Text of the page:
Food Waste Reduction Efforts at The Friendship Center

Earth Day is April 22, and Stop Food Waste Day is April 27, so it seems like a perfect time to highlight the issue of food waste and the ways that The Friendship Center is working to reduce wasted food while improving service for our clients.

Food waste has enormous environmental, ethical, and economic impacts. According to ReFED, a whopping 35% of all food in the U.S. was either unsold or uneaten in 2019, representing $408 billion worth of food. When food is wasted it also wastes all the land, water, energy, labor, and love that goes into producing it. And when food decomposes in landfills, it generates greenhouse gasses that contribute to climate change. In fact, food waste accounts for 4% of total greenhouse gas emissions in the U.S.

This level of food waste is happening at the same time that 1 out of 6 Americans struggle with food insecurity. Within The Friendship Center’s service territory, 1 in 3 people, or 66,000 of our neighbors, are food-insecure.

While there are many systemic reasons for this disconnect, food waste is a solvable problem. The EPA’s Food Recovery Hierarchy suggests that beyond source reduction (prevention), the best option for reducing food waste is to Feed Hungry People, which, of course, is our mission at The Friendship Center.

The Friendship Center currently rescues and redistributes unsold, high quality food from a handful of local retailers to augment our inventory. Donations include meat, fresh produce, dairy, baked goods , and shelf-stable items.

Even more exciting is that with our new grants from Swedish Covenant Hospital and the Greater Chicago Food Depository, The Friendship Center is currently renovating our facility.  Increasing our cold storage capacity and acquiring a new van will allow us to significantly expand our food rescue efforts and increase the amount and variety of culturally-relevant foods we can offer our clients.

Farther down the Food Recovery Hierarchy is composting, which is one more way that The Friendship Center is working to reduce food waste. Composting is a way of recycling food scraps and turning them into a nutrient-rich soil amendment. Foods in our inventory that go past their prime, as well as food scraps from our hot meals prep, are placed in toters out back and collected weekly by a compost collection service.

The Friendship Center is looking forward to expanding our food rescue efforts in the future– for the health of our neighbors and the health of our planet.

 – Susan Casey


About the author:

Susan Casey has served on The Friendship Center board since April 2021. She is the Zero Waste Schools Program Manager at the nonprofit Seven Generations Ahead, where she works with K-12 schools to reduce waste. Susan is a member of the Wasted Food Action Alliance and the Illinois Food Scrap Coalition.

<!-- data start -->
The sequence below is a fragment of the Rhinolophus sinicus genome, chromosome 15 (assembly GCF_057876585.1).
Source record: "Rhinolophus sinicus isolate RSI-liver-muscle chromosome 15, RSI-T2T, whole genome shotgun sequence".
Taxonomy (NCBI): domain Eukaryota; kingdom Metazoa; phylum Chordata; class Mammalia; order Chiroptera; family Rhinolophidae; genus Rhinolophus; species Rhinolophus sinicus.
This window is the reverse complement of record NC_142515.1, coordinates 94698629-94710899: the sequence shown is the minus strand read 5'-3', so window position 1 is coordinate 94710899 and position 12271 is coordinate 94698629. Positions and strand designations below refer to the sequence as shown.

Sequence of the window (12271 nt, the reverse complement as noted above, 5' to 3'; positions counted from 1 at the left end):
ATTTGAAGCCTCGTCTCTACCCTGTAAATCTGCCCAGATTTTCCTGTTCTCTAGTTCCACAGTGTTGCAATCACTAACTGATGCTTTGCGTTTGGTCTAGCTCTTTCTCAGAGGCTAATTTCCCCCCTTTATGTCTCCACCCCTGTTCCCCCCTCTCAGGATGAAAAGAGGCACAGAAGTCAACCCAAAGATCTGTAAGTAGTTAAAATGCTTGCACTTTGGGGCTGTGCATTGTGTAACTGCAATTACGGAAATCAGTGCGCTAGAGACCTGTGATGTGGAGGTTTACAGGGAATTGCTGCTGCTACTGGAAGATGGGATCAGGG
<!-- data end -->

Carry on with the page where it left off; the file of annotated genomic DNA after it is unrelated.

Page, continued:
The Intersection Between Hunger and Nutrition

March is National Nutrition Month, which is a time to reflect and learn about making informed food choices and developing healthful eating and physical activity habits. Developing healthful eating habits, however, is often on the backburner or an unrealistic goal for families facing hunger. A growing body of research shows that food insecurity increases risk for poor nutrition and diet-related diseases, as well as imposes barriers to chronic disease management.

Food insecurity is often associated with a lower nutrient intake as well as a lower intake of fruits and vegetables.

Hunger is linked to poor nutrition for various reasons, including:

  • limited resources to obtain healthy foods
  • a lack of access to healthy, affordable foods
  • a lack of kitchen equipment to preserve and cook food
  • cycles of food deprivation and overeating
  • high levels of stress, anxiety, and depression
  • fewer opportunities for physical activity

While adequate food intake is important for everyone, it is especially important for children, whose bodies are still developing. A 2021 study compared the nutritional status of food-secure children and food-insecure children aged 1-18 years. It was found food insecure children had a lower quality diet with an increased intake of sodium, saturated fat, and added sugars than the recommended amount. Additionally, food insecure children were at higher risk for inadequate intake of vitamin D and magnesium.

Knowing that we must consider our patient’s unmet social needs in order to improve their overall health, Swedish Hospital’s Food Connections programs partners with The Friendship Center to remove food access as a barrier to health.

The Food Connections programs provide emergency food to patients in need, works to connect patients to community resources such as The Friendship Center for long term food support, and provides free nutrition education to food insecure patients, staff and community members. Together we are ensuring that everyone has access to sustainable, healthy food sources and improving their long-term health. 

-Amanda Kritt, RD LDN